Wednesday, August 11, 2010

Home again! What do I plant now? Carrots, watering, eggplants

We arrived home last evening from another week away (this time visiting relatives while driving to and from MathFest in Pittsburgh), and it's always interesting to see what the garden is like after a week of neglect. The news is good this time except for the lettuce, which was chewed to the bottom.

Someone asked what I do for watering when I'm gone. Except for that time about a month ago when I confessed to you that I had watered in the extreme heat during that super-hot spell, I haven't watered the garden for three years with a hose. I'm not in principle opposed to watering a garden, as I am to watering a lawn, but it just hasn't needed it. There have been times in the past when I've gone away for three weeks (both in June and in August) and the garden was fine while I was gone. The only thing I need human help with sometimes is picking beans and zucchini so the plant doesn't think it's done its duty and die.

Speaking of beans, it's a fine time to plant them again if you now have the space.

Lettuce is also fine up until September, but it will need lots of watering with a can until the plants are a quarter inch high, and you may have the problem I did last week. (That can happen any time of year.) Soon I will start pak choi and collards plants inside to plant out this fall for fall harvest. I will also start Burpee's two-season Chinese cabbage and kale inside for winter harvests.

Last week when I was home for four days I noticed that I had one eggplant that was the usual purple color and another (on a different plant) that was green! I'd never seen anything like that before. Now I see I have one that is yellow, which I assume is the mature version of green. These must be plants I bought. (I raise most of my own, but this year supplemented eggplant, peppers, and basil with plants from garden centers.) Does anyone have experience with this? I wasn't warned by the label. Is a yellow eggplant ripe? Will it continue to grow the way purple eggplants do?
Last week I forgot to mention that with that wonderful haul of grass clippings, I thinned and mulched my carrots. Wow! The "thinnings" were the best I've ever had. One was nine inches long and a half inch in diameter. Unprecedented for early August! All plants are growing remarkably this year, both goodies and weeds.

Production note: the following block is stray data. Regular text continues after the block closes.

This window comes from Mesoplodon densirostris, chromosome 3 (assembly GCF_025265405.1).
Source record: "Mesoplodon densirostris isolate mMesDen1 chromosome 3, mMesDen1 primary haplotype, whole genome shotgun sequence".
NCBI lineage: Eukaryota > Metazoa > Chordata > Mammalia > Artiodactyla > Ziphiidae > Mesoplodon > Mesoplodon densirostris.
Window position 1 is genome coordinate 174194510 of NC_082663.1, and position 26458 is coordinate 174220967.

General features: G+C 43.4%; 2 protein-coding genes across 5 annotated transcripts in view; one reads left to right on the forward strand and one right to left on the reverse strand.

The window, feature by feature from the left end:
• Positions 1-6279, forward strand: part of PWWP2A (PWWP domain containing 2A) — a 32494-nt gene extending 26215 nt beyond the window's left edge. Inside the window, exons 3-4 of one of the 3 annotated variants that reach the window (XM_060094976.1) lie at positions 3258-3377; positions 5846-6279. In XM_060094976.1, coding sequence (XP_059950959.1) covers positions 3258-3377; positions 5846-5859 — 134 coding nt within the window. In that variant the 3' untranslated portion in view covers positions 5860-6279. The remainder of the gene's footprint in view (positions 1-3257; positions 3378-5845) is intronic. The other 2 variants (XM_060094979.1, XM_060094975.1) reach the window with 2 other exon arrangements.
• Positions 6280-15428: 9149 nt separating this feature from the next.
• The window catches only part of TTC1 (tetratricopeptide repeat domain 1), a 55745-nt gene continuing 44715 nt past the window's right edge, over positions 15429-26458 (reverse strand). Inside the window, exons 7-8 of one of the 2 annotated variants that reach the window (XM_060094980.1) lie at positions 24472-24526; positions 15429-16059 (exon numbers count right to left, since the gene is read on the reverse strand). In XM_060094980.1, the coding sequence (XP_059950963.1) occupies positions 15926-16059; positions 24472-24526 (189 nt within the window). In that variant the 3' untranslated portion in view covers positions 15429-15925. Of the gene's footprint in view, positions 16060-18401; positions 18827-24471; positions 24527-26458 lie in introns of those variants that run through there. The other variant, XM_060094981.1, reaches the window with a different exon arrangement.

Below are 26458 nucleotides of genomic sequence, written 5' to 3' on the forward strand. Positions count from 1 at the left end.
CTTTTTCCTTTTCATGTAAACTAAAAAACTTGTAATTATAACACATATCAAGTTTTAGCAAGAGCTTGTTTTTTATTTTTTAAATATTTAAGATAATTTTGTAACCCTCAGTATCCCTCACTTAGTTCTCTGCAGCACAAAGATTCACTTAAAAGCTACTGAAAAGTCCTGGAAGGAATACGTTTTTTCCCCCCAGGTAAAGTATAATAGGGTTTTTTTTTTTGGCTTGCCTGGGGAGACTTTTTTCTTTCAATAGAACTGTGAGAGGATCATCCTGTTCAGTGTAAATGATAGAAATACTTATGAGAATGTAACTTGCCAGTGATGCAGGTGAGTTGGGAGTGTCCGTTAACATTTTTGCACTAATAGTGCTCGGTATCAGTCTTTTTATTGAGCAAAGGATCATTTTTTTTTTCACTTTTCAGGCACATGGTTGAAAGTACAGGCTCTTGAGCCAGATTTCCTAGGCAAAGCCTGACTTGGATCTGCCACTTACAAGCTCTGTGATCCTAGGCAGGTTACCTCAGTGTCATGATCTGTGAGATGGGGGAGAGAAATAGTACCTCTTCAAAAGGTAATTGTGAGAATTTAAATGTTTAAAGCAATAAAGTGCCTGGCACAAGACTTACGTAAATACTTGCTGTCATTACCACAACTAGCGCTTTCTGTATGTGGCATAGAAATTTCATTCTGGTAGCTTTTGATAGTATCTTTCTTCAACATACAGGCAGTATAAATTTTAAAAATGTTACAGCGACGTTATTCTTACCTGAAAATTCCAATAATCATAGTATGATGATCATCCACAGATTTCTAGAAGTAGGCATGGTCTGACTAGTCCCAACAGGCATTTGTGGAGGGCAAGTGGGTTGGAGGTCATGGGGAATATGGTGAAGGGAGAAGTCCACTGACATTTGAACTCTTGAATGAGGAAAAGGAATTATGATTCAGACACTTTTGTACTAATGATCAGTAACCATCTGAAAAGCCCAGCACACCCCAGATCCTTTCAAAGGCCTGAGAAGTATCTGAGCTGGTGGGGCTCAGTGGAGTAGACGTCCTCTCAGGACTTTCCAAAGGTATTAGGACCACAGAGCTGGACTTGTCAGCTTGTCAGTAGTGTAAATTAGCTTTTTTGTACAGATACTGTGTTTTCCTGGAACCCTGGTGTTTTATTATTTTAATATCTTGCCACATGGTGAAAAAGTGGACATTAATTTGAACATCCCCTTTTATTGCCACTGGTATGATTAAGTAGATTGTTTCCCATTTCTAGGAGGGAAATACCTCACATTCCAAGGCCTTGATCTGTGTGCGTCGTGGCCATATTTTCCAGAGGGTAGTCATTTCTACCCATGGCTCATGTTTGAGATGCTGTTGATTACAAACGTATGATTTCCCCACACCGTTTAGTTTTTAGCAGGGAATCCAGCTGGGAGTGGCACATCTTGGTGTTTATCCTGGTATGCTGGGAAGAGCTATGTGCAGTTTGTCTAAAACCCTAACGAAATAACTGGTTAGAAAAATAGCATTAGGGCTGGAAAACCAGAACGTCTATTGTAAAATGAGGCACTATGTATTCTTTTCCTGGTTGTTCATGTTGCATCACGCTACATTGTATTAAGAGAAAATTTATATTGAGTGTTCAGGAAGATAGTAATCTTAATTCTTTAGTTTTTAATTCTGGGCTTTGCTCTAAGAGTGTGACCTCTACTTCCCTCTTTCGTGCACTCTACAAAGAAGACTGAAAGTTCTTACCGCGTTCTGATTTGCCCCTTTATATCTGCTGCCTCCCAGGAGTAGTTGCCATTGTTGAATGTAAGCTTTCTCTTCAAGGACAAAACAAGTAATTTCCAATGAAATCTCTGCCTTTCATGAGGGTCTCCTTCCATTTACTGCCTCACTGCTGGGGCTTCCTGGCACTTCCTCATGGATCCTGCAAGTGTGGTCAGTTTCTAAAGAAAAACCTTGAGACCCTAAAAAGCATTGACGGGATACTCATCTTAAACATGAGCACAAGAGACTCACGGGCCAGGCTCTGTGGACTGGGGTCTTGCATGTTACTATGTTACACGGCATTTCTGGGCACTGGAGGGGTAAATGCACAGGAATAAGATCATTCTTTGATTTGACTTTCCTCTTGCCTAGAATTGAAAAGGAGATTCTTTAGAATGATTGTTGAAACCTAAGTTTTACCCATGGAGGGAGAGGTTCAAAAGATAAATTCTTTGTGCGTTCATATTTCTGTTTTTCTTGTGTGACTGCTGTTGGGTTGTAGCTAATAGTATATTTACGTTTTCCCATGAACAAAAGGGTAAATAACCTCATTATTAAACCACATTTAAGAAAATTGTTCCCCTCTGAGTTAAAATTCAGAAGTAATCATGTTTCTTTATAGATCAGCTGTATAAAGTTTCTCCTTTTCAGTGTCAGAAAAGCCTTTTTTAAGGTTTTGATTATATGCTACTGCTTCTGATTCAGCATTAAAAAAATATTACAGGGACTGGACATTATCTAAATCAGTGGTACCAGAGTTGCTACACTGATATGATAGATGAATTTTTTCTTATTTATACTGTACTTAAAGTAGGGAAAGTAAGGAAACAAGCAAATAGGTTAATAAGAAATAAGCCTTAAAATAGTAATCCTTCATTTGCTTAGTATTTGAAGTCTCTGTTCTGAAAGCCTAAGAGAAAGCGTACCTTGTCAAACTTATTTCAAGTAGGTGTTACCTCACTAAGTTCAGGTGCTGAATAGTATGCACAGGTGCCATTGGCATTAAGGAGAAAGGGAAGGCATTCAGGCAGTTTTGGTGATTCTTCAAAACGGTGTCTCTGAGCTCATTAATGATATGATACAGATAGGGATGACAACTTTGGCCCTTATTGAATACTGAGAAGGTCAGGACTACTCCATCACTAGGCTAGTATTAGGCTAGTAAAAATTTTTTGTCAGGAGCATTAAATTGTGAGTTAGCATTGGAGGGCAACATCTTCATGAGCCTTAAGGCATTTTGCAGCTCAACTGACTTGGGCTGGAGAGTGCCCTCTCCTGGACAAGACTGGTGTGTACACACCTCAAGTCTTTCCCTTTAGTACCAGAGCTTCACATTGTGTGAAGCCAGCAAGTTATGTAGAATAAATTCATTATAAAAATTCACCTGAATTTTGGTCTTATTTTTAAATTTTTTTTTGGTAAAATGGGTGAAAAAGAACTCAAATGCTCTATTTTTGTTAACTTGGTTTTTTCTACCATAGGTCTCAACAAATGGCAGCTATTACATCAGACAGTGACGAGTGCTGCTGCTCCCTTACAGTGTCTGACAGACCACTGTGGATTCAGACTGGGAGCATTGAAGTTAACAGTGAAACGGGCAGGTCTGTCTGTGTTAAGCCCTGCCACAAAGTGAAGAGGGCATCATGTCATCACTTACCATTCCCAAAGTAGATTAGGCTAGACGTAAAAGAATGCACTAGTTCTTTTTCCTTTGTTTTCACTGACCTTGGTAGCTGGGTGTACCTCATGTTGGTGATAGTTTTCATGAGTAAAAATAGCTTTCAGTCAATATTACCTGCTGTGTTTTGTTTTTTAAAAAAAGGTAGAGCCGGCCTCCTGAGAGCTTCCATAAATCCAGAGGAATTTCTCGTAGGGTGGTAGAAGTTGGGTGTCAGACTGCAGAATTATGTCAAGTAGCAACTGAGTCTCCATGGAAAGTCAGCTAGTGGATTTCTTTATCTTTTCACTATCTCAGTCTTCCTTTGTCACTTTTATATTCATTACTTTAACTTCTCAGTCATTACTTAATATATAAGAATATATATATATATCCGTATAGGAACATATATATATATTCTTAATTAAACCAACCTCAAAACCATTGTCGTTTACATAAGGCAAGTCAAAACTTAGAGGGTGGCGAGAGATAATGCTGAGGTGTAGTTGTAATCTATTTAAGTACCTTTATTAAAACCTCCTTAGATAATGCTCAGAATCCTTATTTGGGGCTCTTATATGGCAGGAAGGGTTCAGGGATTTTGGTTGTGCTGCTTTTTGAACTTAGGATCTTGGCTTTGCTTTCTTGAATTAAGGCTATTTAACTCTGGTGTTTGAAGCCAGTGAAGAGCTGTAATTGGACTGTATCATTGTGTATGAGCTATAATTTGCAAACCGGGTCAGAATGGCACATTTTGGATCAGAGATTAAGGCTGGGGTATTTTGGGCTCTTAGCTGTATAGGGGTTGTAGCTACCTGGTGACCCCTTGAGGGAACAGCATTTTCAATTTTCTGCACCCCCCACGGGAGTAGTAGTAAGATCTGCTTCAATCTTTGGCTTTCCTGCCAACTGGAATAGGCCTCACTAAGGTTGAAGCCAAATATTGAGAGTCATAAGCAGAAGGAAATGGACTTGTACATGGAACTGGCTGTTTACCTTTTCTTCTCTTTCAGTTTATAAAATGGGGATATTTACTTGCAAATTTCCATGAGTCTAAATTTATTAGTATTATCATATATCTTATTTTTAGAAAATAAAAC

Incidentally, I see that there are few weeds where I mulched with grass clippings. However, they have managed to fit themselves into many unprecedented spots. Perhaps it's worth mentioning that I compost all garden waste (dead goodies and weeds) except raspberry bushes. The Heritage raspberries are bearing again! I still need to remove the remaining dead plants, but I did some this evening, and will continue to chew away at that job. I have an extra incentive now because removing the oldies makes it easier to get to the new plants that are bearing. I feared Fred and I had been too raspberry-greedy at breakfast today when I went out this evening, but then I found more buried among their elders.
Soon they will be yielding lots, in time, I suspect, for the next Open Garden on Sept. 11 from 2-4 PM.
We ate well while we were away, but we both agree that garden eating is welcome again. Isn't summer nice? Well, except for the heat and humidity... The next two days are supposed to be cooler, which seems appealing.


P.S. The final honorary address was given by the leading Native American mathematician. He choose to devote much of what was expected to be a math talk to photos he had taken while hiking in the Rockies over recent decades to show how much evidence there is of climate change. The photos were beautiful but scary. Afterward he told Fred and me about a physicist at MIT (whose name, lamentably, I forget) who insists there is not convincing evidence of human implications in climate change. "He doesn't believe in statistics. He says there is an excellent correlation between the number of Republicans in Congress and the number of sun spots, and that is true." But his conclusion that the correlation between human activity and climate change does not imply we are implicated in its quick progression is not justified. "He doesn't admit he doesn't believe in statistics, but that's what his arguments imply." He and I worry about the consequences of people who should know better denying the human impact on climate change.
Let's raise vegetables locally, ride bikes whenever possible (It's fun!), and turn off your motor vehicle when it's not moving. I read recently that after 10 seconds an idling motor will hasten the demise of the engine. Such precise estimates are always subject to skepticism, but idling is hard to defend even if it's 30 seconds or a whole minute.

No comments: